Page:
Increasingly, healthcare organizations are having to take cues from non-traditional care sources in order to stay one step ahead of the competition. Patient demand for greater convenience and the entry of more diverse competition catering to those needs is challenging primary care physicians to innovate and improve.
Pharmacies chains and even some retailers with far greater resources are offering user-friendly clinics and services. For example, CVS Pharmacy has more than 1,000 MinuteClinics for basic care and will be introducing 1,500 HealthHUBs by 2021 that will offer chronic disease management and blood draws.
At the same time, tech giants like Amazon are piloting clinics to provide care for thousands of its employees, and Walmart is looking to strengthen ties with healthcare clinics in or near its stores, according to the Medical Economics report.
Healthcare experts say that primary care providers must follow suit and adapt to these consumer-driver behaviors in an ever-more competitive market if they are to survive.
“(Or) the day a competitor moves into town with a higher level of care access and communication, they’ll be out of business,” said Susanne Madden, president and CEO of The Verden Group, a healthcare consulting firm. “They need to take the time to up their game.”
Some of the amenities and services patient-consumers now expect include greater appointment availability during evenings and weekends, updated modern waiting rooms, and more transparent pricing. However, a large portion of the conveniences patients want can reasonably be adopted through an automated patient communications platform. They include things like automated text reminders for appointments, digital intake forms, and the ability to text message their provider.
According to a recent Accenture digital health consumer survey, 70 percent of patients are more likely to choose a doctor that sends reminders for preventative and follow-up care through text message or email.
The following are some of the digital patient communication services that today’s patients expect from their healthcare practice:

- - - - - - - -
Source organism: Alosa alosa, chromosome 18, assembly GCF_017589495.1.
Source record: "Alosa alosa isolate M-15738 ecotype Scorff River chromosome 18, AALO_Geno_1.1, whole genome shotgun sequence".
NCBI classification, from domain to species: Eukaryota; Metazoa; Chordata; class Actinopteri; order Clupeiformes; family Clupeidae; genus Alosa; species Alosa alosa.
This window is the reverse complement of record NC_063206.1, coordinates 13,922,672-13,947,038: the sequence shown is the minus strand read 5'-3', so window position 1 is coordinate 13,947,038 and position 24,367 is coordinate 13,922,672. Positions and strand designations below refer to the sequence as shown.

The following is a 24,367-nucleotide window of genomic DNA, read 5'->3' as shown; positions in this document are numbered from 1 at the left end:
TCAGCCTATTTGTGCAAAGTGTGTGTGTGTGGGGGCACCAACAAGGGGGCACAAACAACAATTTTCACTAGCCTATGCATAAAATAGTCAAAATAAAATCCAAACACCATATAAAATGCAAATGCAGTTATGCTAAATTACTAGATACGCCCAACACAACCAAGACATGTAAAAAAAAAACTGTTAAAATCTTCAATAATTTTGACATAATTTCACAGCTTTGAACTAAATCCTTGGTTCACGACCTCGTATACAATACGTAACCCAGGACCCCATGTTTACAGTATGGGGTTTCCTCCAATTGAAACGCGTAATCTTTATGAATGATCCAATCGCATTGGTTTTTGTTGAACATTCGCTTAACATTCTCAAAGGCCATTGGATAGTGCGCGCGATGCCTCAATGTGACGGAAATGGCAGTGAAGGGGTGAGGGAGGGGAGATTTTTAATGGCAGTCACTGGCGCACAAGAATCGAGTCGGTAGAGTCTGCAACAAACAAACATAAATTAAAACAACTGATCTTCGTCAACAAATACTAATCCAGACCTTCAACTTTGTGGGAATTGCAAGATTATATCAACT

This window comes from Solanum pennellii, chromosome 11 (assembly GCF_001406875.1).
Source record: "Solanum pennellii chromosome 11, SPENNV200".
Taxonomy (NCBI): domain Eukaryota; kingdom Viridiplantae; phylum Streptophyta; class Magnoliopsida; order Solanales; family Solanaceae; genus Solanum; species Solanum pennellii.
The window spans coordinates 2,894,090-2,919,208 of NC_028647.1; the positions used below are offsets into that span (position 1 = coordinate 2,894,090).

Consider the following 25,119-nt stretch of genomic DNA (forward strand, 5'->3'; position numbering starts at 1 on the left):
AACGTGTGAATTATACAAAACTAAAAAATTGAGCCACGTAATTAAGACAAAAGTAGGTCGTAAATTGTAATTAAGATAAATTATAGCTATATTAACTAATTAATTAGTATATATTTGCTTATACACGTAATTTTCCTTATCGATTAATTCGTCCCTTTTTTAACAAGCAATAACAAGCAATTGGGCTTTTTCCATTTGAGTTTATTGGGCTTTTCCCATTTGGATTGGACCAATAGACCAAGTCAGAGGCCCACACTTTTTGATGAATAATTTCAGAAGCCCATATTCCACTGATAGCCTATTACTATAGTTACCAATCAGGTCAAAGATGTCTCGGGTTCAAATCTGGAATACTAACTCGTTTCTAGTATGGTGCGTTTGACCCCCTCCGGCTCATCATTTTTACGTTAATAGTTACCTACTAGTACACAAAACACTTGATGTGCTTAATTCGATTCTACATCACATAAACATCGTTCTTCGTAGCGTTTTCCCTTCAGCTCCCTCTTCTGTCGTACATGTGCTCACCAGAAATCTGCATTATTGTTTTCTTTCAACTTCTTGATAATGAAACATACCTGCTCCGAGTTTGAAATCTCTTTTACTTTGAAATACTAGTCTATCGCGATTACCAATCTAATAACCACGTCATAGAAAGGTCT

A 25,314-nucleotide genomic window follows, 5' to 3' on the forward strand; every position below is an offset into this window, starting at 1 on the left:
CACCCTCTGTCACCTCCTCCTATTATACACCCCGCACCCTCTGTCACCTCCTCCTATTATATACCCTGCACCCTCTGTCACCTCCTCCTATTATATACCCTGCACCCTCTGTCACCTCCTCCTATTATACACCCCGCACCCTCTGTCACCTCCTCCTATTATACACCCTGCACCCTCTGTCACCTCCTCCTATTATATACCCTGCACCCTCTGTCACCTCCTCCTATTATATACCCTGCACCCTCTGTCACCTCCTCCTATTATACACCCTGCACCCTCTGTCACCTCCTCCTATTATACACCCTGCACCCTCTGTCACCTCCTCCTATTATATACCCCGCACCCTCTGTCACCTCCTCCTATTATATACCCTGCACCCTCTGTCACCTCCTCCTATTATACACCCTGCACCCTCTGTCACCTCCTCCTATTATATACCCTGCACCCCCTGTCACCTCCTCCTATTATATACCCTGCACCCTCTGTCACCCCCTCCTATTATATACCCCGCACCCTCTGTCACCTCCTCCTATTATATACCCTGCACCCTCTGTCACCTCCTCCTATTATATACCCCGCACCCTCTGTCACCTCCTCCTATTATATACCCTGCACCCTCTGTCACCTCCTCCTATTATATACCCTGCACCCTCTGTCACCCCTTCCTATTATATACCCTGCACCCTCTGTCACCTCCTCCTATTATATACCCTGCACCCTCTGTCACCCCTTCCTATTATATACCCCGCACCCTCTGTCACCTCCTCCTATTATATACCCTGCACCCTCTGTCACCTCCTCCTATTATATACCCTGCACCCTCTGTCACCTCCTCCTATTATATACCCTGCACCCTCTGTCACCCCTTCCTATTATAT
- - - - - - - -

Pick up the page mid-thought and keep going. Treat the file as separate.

- Quick response to questions: Instead of tying up staff with numerous time-consuming patient phone calls, real-time, two-way texting enables a provider to respond to questions texted from a patient within seconds rather than minutes. Two-way texting allows a patient to efficiently get the answers they need without long hold times they may experience on a phone call.
- Minimized wait times: Providers can help patients avoid long appointment waiting times by using a system that texts patients current wait times. That way, patients can adjust their arrival times based on the provider’s real-time schedule. With COVID-19 safety in mind, providers can also send park and wait text instructions to update a patient on when they should enter the practice from a parking lot waiting room.
- Streamlined paperwork: In the midst of the COVID-19 pandemic, no one wants to touch a clipboard or in-office tablet. Digital intake gives a provider the ability to text or email patient intake forms in advance of their appointment so that they can fill out the forms electronically at their own convenience prior to the appointment.
- Appointment reminders: Patients want to be reminded in advance of their appointments but they don’t want it in the form of an intrusive phone call or voicemail. Automated text reminders at a cadence of three weeks, three days, and three hours before an appointment help patients remember and confirm their appointments. For the healthcare organization, automated reminders significantly increase confirmations while reducing late cancellations and no-shows.
To maintain a competitive edge against growing competition, healthcare providers must innovate and adopt services and amenities such as digital patient communications that will keep patients coming back to them for care.
To learn more about how patients want to communicate with their healthcare providers in a post-COVID-19 world, download the guide, Patient Communication Preferences: The COVID-19 Impact.